England news July 31, 2013

Lord's the quieter after de Mesquita passing

Vithushan Ehantharajah
His distinctive announcements and sense of humour were a feature of the Lord's media centre - Norman de Mesquita will be greatly missed

For a young journalist, the press box is a scary place. Even discounting the pressures of live blogging and match reports, it is full of potential faux pas that, as Lawrence Booth wrote in the latest issue of the Nightwatchman, can get you a reputation very quickly. Inside my first month covering county cricket for ESPNcricinfo, it seemed I already had mine.

"You do love a sneeze, don't you?" noticed the voice from over my left shoulder. I turned around, apologising. "It's hayfever," I explained, worried he may have me quarantined in one of Lord's many underground nooks. "Never mind that, it's just too bloody cold in here - even I'm not used to it after all these years." This was my first exchange with Norman de Mesquita.

Before then, our interactions had been limited to a daily "good morning" quickly followed by a "thank you" as he passed me a scorecard, occasionally with some vocal amends. From that moment on, we chatted every morning as I passed him in his regular seat on the back row, just right of centre. And I was all the richer for it.

Last week, Norman passed away in his home in north-west London at the age of 81. His voice and way with words saw him excel as a broadcaster. Initially commentating on Sunday John Player League matches for BBC Radio London, before moving into print, covering Test cricket and his beloved Middlesex, reporting for them on behalf of Wisden.

Before cricket, Norman's time was spent championing his first love, ice hockey - commentating on British finals in Wembley (along with the odd game of tennis). He was also a qualified referee and would take annual trips to America with his good friend and fellow ice hockey aficionado Peter Byrne, the former Middlesex statistician who sadly passed away in December of last year.

"He used to be known as the voice of Wembley," remembers Pat Gibson, chairman of the Cricket Writers' Club, who worked alongside Norman for 40 years. "He was as natural as they come - an articulate man with lovely tones, but he was a very hard working man who constantly strived for the highest standards in himself and colleagues. I remember when I referred to the ice hockey puck as a 'ball'. He wasn't impressed."

"We've lost Christopher Martin Jenkins and Dicky Rutnagur so soon, and now Norman. Great losses to the press box and the game."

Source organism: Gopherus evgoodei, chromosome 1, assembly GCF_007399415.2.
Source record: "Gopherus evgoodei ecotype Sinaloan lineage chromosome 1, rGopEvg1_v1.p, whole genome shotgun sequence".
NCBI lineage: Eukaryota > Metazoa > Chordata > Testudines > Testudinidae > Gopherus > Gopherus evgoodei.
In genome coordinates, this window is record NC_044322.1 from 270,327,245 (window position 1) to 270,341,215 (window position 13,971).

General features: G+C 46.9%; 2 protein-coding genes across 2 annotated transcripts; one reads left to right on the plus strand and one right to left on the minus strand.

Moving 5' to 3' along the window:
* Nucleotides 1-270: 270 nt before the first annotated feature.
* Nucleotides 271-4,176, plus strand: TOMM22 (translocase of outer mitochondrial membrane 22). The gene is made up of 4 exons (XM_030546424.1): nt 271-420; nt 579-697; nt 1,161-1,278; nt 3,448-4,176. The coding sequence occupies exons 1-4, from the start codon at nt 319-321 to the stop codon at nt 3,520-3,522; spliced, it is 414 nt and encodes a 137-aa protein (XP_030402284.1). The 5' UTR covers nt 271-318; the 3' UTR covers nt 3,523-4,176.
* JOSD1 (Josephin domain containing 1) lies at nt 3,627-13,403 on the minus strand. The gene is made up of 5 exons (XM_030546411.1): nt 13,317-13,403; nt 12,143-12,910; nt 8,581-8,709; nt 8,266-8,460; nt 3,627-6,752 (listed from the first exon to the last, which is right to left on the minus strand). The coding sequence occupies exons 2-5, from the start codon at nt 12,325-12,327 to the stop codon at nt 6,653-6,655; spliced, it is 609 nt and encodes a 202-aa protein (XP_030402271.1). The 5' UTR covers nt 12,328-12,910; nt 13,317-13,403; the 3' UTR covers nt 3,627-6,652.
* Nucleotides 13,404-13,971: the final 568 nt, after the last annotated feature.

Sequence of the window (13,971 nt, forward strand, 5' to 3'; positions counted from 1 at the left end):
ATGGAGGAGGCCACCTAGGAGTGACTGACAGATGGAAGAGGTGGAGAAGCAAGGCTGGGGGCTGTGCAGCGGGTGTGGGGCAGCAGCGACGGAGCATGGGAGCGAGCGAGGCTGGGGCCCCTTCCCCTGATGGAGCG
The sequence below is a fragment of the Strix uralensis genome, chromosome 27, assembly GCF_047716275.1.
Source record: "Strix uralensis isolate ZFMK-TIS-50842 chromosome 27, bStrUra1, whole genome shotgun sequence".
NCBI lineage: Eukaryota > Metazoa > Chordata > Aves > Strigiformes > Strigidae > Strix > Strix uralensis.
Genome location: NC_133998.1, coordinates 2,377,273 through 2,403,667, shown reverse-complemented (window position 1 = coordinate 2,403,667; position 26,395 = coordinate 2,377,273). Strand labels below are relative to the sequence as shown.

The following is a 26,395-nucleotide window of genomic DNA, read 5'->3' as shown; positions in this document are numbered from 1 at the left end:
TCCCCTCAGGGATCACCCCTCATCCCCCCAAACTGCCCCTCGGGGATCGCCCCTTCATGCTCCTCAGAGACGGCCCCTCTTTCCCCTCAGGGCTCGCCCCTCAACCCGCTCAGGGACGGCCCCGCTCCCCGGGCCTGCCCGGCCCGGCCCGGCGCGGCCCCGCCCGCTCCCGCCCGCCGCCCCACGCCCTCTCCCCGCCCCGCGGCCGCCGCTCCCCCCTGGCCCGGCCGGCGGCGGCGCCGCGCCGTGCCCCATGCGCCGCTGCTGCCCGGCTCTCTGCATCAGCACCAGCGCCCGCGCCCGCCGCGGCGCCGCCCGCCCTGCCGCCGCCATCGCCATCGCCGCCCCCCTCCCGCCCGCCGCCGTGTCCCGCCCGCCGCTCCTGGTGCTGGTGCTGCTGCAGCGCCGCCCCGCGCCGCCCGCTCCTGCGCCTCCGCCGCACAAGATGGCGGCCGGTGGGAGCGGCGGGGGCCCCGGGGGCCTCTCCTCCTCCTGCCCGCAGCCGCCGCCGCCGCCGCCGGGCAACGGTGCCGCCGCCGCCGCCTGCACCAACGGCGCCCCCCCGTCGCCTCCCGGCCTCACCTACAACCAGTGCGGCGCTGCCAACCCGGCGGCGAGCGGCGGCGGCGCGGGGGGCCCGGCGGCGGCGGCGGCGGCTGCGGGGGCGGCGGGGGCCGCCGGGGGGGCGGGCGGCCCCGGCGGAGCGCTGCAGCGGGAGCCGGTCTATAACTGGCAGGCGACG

Despite several strokes in the last decade or so, which left him with a speech impediment, Norman remained wonderfully affable, with an ability to faultlessly read the game unfolding in front of him. It was his wicked sense of humour that stripped away the pomp and circumstance of the media centre, putting newcomers like myself at ease with their historical surroundings.

His imitation of the Lord's announcer always raised chuckle, as did his parallels with life and Middlesex's occasional malaise; a standout example coming during a top-order batting collapse, in which Dawid Malan offered classy resistance before falling cheaply. "It's like talking to a beautiful married woman," Norman began, "pretty to look at but it doesn't go anywhere." He started packing his bag after the sixth wicket, turning back to me as I scribbled down the mode of dismissal: "Don't be too mean - they'll find you!"

When he was not entertaining, he was informing - every milestone announced proudly, as if it were his own, complete with the number of balls faced and minutes. At 12.45pm, he would wander to the dining area, before returning to broadcast the soup of the day. A critique would soon follow; from what I recall, he was a carrot and coriander fan and didn't care much for leeks.

The last time I spoke to Norman was during Middlesex's defeat to Yorkshire in June. My pollen tolerance was at an all-time low as I ploughed through tissues, filling the silences with my best distressed elephant impressions. Norman was worried.

"Young man, I really think you should see a doctor. You sound very poorly and it has been going on for so long that I'm genuinely starting to think something is wrong with you."

I ended up taking Norman's advice and it turns out something was wrong - a deviated septum and severely swollen turbinates had all-but blocked both of my nostrils. Nothing life-threatening, but certainly something that would only worsen if I had not had an operation, which now leaves me in much better shape.

I was looking forward to sharing the news with Norman this Friday on my return to Lord's to cover Middlesex's Division One clash with Durham. Sadly, I will never get to thank him for his concern.

The media centre will be a much quieter place - it's just a shame it will be because it has lost one of its most revered devotees.

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